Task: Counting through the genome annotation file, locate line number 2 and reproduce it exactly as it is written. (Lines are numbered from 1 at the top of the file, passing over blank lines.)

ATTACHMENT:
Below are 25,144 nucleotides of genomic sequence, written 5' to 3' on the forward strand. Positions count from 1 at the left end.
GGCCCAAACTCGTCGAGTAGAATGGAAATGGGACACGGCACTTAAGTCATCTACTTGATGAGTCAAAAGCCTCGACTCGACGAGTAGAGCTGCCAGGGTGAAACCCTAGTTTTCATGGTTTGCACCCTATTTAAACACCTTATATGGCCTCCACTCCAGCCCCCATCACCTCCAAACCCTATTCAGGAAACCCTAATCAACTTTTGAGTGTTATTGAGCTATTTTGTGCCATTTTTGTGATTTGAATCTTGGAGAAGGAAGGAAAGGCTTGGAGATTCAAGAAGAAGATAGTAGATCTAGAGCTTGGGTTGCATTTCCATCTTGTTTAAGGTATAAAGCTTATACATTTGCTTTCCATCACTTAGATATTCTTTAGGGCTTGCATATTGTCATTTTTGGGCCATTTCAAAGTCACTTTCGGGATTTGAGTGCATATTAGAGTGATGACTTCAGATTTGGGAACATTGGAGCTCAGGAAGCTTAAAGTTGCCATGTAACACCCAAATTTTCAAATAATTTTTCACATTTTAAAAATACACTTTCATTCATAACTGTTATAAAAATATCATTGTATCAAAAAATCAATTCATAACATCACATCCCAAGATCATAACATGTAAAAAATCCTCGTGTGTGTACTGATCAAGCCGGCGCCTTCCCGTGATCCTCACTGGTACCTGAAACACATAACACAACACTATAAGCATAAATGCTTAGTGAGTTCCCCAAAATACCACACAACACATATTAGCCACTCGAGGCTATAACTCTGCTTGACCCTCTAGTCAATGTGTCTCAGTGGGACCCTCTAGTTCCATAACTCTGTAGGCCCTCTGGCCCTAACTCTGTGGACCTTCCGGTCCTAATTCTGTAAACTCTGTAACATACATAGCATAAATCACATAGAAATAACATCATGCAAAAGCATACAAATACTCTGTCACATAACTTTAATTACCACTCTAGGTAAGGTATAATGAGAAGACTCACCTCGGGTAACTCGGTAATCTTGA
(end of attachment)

GGCCCAAACTCGTCGAGTAGAATGGAAATGGGACACGGCACTTAAGTCATCTACTTGATGAGTCAAAAGCCTCGACTCGACGAGTAGAGCTGCCAGGGTGAAACCCTAGTTTTCATGGTTTGCACCCTATTTAAACACCTTATATGGCCTCCACTCCAGCCCCCATCACCTCCAAACCCTATTCAGGAAACCCTAATCAACTTTTGAGTGTTATTGAGCTATTTTGTGCCATTTTTGTGATTTGAATCTTGGAGAAGGAAGGAAAGGCTTGGAGATTCAAGAAGAAGATAGTAGATCTAGAGCTTGGGTTGCATTTCCATCTTGTTTAAGGTATAAAGCTTATACATTTGCTTTCCATCACTTAGATATTCTTTAGGGCTTGCATATTGTCATTTTTGGGCCATTTCAAAGTCACTTTCGGGATTTGAGTGCATATTAGAGTGATGACTTCAGATTTGGGAACATTGGAGCTCAGGAAGCTTAAAGTTGCCATGTAACACCCAAATTTTCAAATAATTTTTCACATTTTAAAAATACACTTTCATTCATAACTGTTATAAAAATATCATTGTATCAAAAAATCAATTCATAACATCACATCCCAAGATCATAACATGTAAAAAATCCTCGTGTGTGTACTGATCAAGCCGGCGCCTTCCCGTGATCCTCACTGGTACCTGAAACACATAACACAACACTATAAGCATAAATGCTTAGTGAGTTCCCCAAAATACCACACAACACATATTAGCCACTCGAGGCTATAACTCTGCTTGACCCTCTAGTCAATGTGTCTCAGTGGGACCCTCTAGTTCCATAACTCTGTAGGCCCTCTGGCCCTAACTCTGTGGACCTTCCGGTCCTAATTCTGTAAACTCTGTAACATACATAGCATAAATCACATAGAAATAACATCATGCAAAAGCATACAAATACTCTGTCACATAACTTTAATTACCACTCTAGGTAAGGTATAATGAGAAGACTCACCTCGGGTAACTCGGTAATCTTGA